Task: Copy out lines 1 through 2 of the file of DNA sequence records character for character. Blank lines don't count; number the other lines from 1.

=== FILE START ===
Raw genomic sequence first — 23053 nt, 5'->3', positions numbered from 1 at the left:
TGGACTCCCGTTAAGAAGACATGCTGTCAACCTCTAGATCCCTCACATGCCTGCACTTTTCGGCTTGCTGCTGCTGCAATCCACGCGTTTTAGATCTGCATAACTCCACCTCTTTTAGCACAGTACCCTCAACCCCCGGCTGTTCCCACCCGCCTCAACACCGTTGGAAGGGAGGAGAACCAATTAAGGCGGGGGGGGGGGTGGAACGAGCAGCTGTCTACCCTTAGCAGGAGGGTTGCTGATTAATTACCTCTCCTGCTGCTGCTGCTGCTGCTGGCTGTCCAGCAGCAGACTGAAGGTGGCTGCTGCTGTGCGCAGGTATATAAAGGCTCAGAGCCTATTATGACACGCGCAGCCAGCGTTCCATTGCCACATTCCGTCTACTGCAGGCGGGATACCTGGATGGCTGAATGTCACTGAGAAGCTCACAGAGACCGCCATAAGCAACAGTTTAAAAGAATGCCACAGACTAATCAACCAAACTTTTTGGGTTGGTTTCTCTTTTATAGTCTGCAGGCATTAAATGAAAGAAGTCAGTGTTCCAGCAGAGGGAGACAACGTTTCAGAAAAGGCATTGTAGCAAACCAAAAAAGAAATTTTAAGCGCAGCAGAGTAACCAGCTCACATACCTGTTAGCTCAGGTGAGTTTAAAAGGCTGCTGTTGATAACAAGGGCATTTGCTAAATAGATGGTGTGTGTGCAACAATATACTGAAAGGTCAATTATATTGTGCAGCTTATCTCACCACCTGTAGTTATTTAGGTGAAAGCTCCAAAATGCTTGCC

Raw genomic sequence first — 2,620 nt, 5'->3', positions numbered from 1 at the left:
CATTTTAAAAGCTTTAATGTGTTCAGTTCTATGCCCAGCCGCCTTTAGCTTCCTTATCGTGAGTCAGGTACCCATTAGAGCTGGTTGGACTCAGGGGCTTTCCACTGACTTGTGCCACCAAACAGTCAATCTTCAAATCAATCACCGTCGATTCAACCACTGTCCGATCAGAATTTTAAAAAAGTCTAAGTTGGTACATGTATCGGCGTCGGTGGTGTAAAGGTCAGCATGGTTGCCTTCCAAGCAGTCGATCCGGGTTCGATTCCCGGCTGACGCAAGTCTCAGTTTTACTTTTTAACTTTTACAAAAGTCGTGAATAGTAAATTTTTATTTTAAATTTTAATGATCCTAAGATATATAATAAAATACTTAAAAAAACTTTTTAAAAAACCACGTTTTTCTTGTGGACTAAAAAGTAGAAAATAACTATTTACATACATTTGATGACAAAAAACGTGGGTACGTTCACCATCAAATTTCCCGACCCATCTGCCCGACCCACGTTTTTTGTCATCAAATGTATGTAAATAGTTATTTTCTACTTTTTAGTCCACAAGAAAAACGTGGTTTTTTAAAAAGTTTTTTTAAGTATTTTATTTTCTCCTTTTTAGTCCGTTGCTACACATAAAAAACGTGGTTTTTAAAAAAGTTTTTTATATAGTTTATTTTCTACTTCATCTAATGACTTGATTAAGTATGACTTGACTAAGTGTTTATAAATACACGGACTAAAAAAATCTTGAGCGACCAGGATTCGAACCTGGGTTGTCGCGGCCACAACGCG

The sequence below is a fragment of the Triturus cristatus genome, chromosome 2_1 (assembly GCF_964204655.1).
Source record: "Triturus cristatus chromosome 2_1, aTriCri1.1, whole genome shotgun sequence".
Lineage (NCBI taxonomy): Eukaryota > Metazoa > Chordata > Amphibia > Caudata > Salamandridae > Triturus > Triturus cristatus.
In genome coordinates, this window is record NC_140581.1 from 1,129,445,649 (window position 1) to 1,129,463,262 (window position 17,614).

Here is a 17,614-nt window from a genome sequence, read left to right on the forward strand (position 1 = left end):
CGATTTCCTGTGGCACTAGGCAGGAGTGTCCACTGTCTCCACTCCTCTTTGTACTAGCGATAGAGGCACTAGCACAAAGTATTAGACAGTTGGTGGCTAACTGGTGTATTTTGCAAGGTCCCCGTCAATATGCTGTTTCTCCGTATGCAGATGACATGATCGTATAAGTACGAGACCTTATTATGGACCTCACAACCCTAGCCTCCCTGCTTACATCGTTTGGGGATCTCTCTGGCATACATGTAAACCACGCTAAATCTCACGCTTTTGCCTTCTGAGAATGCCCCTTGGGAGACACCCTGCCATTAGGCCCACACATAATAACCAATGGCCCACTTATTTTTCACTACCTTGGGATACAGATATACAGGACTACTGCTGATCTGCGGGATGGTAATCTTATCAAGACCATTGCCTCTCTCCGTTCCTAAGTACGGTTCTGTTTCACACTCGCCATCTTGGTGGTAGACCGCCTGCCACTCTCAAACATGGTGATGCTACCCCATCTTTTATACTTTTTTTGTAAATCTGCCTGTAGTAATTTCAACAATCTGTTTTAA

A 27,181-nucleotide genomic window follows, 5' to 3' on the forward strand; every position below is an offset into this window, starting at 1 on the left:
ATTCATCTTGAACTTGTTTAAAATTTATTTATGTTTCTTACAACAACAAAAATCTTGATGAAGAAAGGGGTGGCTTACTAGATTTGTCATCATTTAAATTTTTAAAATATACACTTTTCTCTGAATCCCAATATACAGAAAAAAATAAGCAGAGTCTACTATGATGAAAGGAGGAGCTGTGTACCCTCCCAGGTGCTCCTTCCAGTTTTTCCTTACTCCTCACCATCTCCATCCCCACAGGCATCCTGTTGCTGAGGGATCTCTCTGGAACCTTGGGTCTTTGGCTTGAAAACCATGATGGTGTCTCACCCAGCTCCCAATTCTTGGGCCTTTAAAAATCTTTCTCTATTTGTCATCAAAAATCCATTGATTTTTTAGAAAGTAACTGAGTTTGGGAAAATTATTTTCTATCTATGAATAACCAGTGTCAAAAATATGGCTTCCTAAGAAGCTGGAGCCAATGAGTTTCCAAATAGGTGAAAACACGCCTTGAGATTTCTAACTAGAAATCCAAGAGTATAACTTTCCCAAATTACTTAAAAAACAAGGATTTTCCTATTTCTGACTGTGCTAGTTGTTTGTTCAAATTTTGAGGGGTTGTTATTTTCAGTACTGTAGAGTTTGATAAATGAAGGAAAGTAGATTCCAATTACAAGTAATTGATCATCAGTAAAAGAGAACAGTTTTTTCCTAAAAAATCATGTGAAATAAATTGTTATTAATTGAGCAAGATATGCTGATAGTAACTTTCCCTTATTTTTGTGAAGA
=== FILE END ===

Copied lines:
Raw genomic sequence first — 23053 nt, 5'->3', positions numbered from 1 at the left:
TGGACTCCCGTTAAGAAGACATGCTGTCAACCTCTAGATCCCTCACATGCCTGCACTTTTCGGCTTGCTGCTGCTGCAATCCACGCGTTTTAGATCTGCATAACTCCACCTCTTTTAGCACAGTACCCTCAACCCCCGGCTGTTCCCACCCGCCTCAACACCGTTGGAAGGGAGGAGAACCAATTAAGGCGGGGGGGGGGGTGGAACGAGCAGCTGTCTACCCTTAGCAGGAGGGTTGCTGATTAATTACCTCTCCTGCTGCTGCTGCTGCTGCTGGCTGTCCAGCAGCAGACTGAAGGTGGCTGCTGCTGTGCGCAGGTATATAAAGGCTCAGAGCCTATTATGACACGCGCAGCCAGCGTTCCATTGCCACATTCCGTCTACTGCAGGCGGGATACCTGGATGGCTGAATGTCACTGAGAAGCTCACAGAGACCGCCATAAGCAACAGTTTAAAAGAATGCCACAGACTAATCAACCAAACTTTTTGGGTTGGTTTCTCTTTTATAGTCTGCAGGCATTAAATGAAAGAAGTCAGTGTTCCAGCAGAGGGAGACAACGTTTCAGAAAAGGCATTGTAGCAAACCAAAAAAGAAATTTTAAGCGCAGCAGAGTAACCAGCTCACATACCTGTTAGCTCAGGTGAGTTTAAAAGGCTGCTGTTGATAACAAGGGCATTTGCTAAATAGATGGTGTGTGTGCAACAATATACTGAAAGGTCAATTATATTGTGCAGCTTATCTCACCACCTGTAGTTATTTAGGTGAAAGCTCCAAAATGCTTGCC